Just take a few steps along Lascar Row and you will find this coffee shop of ours. Now this shop is on a lane way — you can come in through the front and walk out through the back [前後都打通] and it is filled with a faint feel of the old Hong Kong. Here we have collected around three hundred Chinese-style tea-cups. The cup with the fish-scale pattern on it is probably my favourite. Don’t imagine [唔好以爲] that these cups are only used for tea; actually, we can use them to make coffee in, too. Fusing Chinese and Western elements, this way of drinking coffee has a Hong Kong feel [to it]. This is my favourite spot in the entire café: when I’m making coffee here, I can look at the various customers and, if someone happens to be passing by, we smile at them and invite them in for a cup of coffee and a chat, [so that, in the process, they can] experience something of the old Hong Kong. My name is Tommy, team leader of a coffee shop.
● 陳之一 Chan Chi-yat walks from Siu Hong Western Rail Station all the way to 藍地 Lam Tei, day-dreaming about various kinds of nonsense as he goes. Later, apart from enjoying the bustling ambiance of Lam Tei Main Street, he also witnesses a scuffle between two traders with stores on opposite sides of the road, which makes him think of the English writer F. D. Ommaney, who described just such a scene in his book Fragrant Harbour (1962). After his walk, he meets up with 阿綠 Ah Luk at the Cesto coffee shop, and finds out exactly what happened that day back in April she was called away unexpectedly during their meal at Tim Chai Ha Kau in Fanling.
經過藍地輕鐵站，男人步上天橋，橫過交通繁忙嘅青山公路，喺「季季紅風味酒店」停低腳步。因為時間尚早，陳之一決定先四圍逛逛，然後返到約好嘅 Cesto 咖啡室等阿綠。所謂嘅“藍地大街”只不過一條又窄又長嘅街道，因為咁，經過嘅車輛通常唔多，車速又慢，方便途人享受漫步嘅樂趣同埋安全感。大街兩邊塞滿林林總總嘅舊式店鋪，包括士多舖、糧油雜貨店同埋茶餐廳，充滿濃厚嘅古樸鄉村風味，令到陳之一諗返西貢德隆前後嘅兩條街，同埋坪洲嘅永安街。宇宙中嘅所有運行嘅引擎聲，暫時被一種人世間嘅寧靜鎮壓。
首先開口講話嘅陳之一：「真係好奇妙！原來妳同我一樣係屬於“敞開家庭”嘅人喇 . . . 」
「“敞開家庭”就係指被主流社會排斥嘅可憐人，嗰啲唔外向、唔潮爆、唔富有、唔成功、冇權力、唔敢照鏡、唔受歡迎、左㕭者 . . . 」
「噉 . . . 」陳之一開口講嘢，阿綠好似由夢中驚醒：「我而家真係需要一杯咖啡！你想唔想食埋蛋糕呀？ 」話音剛落，老闆就好似幽靈般顯現佢哋身旁。其實，呢個老闆根本唔使問外國熟客想嗌乜：因為西人每次都係嗌一樣嘅嘢。真係好奇怪，老細諗緊點解呢個男人生活可以咁單調？不過，今次陪澳洲男人嘅女友啱啱相反，一定係土生土長嘅香港人，佢反而指住菜單，問咗一大堆問題。
The Hong Kong lyric-writer 王樂儀 Yvette Lok Yee Wong says some beautiful things in this Ming Pao video about staying strong in difficult times, and finds in songs a way of dealing with trauma. In the end, she says, [我哋] 長期好似受苦難咁樣 | 其實我哋係要慢慢重建翻自己應有嘅一個生活 — that is, “We can’t go on suffering endlessly. Actually, we must slowly rebuild the lives each of us ought to have.”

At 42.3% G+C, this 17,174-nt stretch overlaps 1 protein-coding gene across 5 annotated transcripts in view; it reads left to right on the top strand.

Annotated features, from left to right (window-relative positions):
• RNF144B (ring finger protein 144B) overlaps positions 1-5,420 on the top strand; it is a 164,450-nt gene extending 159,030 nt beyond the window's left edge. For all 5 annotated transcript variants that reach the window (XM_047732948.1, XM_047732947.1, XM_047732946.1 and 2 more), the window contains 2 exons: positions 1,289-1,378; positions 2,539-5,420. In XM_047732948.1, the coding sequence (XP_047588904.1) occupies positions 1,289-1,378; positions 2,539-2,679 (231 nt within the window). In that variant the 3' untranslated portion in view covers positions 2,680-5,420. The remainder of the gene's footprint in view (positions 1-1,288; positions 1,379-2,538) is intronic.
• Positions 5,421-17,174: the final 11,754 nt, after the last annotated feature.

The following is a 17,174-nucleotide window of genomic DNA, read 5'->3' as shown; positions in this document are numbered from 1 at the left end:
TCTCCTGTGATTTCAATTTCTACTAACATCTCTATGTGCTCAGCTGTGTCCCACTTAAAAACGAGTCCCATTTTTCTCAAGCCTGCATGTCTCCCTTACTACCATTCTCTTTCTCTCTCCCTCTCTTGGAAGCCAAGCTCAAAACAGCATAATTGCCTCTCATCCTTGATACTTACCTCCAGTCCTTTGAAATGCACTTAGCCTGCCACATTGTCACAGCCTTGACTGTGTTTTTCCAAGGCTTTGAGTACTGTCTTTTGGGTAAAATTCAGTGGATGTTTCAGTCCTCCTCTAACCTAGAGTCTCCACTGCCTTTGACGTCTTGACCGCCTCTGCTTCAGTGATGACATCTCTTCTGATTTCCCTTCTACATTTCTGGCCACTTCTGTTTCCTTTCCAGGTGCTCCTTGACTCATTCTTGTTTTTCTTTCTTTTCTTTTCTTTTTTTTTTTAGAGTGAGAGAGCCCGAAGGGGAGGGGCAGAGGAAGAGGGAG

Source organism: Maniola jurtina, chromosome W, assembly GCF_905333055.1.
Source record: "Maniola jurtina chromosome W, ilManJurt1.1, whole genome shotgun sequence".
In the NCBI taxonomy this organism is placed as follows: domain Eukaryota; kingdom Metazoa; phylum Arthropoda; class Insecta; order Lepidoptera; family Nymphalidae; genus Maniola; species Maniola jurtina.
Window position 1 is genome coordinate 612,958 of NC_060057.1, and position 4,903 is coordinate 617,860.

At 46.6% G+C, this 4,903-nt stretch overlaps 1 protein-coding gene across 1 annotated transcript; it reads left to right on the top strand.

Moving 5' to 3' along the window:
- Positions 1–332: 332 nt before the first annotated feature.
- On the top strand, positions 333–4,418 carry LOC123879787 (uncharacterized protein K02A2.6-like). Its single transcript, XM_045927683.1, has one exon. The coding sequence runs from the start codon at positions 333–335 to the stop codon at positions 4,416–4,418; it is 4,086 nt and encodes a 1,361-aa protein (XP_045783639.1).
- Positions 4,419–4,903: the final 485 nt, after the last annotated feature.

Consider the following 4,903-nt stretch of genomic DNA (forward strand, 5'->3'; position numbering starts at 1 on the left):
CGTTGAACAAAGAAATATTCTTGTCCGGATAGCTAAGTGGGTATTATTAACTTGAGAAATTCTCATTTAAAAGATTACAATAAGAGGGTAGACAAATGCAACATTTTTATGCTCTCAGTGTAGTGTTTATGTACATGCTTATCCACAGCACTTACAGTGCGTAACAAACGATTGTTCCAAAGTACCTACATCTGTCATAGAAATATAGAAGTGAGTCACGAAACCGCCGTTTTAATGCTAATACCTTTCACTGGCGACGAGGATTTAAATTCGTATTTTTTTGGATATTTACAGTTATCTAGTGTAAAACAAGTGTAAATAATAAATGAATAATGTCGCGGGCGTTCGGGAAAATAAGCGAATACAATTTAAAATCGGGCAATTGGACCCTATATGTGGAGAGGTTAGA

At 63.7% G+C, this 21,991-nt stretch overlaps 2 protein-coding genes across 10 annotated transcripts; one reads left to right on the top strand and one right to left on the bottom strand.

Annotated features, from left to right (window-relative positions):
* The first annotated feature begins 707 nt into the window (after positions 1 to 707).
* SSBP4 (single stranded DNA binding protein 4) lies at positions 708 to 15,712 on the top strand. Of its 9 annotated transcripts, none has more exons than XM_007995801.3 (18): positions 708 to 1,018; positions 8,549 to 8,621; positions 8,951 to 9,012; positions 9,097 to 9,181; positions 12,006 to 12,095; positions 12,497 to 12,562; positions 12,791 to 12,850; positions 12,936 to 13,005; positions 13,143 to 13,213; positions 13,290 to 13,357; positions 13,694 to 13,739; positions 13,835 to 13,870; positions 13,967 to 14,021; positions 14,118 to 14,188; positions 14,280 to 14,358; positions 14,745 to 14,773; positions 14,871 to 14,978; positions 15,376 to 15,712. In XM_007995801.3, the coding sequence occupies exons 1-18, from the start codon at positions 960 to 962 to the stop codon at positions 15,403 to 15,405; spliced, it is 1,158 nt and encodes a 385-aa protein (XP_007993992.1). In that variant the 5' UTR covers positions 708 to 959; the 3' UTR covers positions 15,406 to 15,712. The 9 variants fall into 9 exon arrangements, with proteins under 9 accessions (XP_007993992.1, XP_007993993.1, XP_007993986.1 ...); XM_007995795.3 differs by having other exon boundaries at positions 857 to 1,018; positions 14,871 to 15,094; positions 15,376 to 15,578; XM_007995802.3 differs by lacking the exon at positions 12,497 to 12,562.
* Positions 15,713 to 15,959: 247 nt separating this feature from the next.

One feature of Wong’s speech is her code-switching. She often inserts an English word into her Cantonese, words such as “vague”, “term”, “mindset”, “career” and “build up”. Most unusual is her fondness for the adverb “exactly”. Perhaps this adds emphasis, because at 4:12, in the phrase 我嘅意思其實係佢唔exactly係完全輕盈嘅姿態 = “what I meant in fact wasn’t exactly a completely graceful attitude”, we see both the Cantonese word 完全 yùhn4 chyùhn4 = “completely” employed in tandem with “exactly”.
Another feature is the use of the aspect marker 翻 fāan1. It crops up in the following places:
1:05: 佢 [係] trigger你去搵翻你本身有嘅一啲 | 反叛嘅元素、慾望、渴求
3:38: 我而家開始提自己 | 係咪可以遠離翻嗰一堆嘅情緒
The first example, used with the verb 搵 wán2 = “to look for” makes perfect sense. Perhaps in contrast to 搵到 = “to find”, 搵翻 suggests that you find something that you once had. In other words, the aspect marker implies a kind of recovery, perhaps like “to re-find” or “to find all over again” in English.
This sense is always fairly obvious in the third example, where the verb is 重建 chuhng4 gin3 = “to rebuild”. Again, 翻 supports the idea of recovery. The second instance may seem a little less obvious: 係咪可以遠離翻嗰一堆嘅情緒 = “whether I can move away again from that jumble of moods”. As an English speaker, my initial feeling was that the aspect maker seemed unnecessary in this case, but I guess it underlines the fact that it is possible to achieve a healthy distance between our general mental state and the negative emotions that can threaten to overwhelm it.
Finally, Wong uses some interesting structural words in her presentation. Firstly, there is 唔淨止 for “not only” at 3:30, instead of the more commonly seen 唔單止; and then at 4:25 there is 未至於, used in the phrase 原來佢未至於破壞你嘅生活嘅 = “as it turns out, it has not yet gone so far as to ruin your life”. These are the kinds of structures that are worth committing to memory.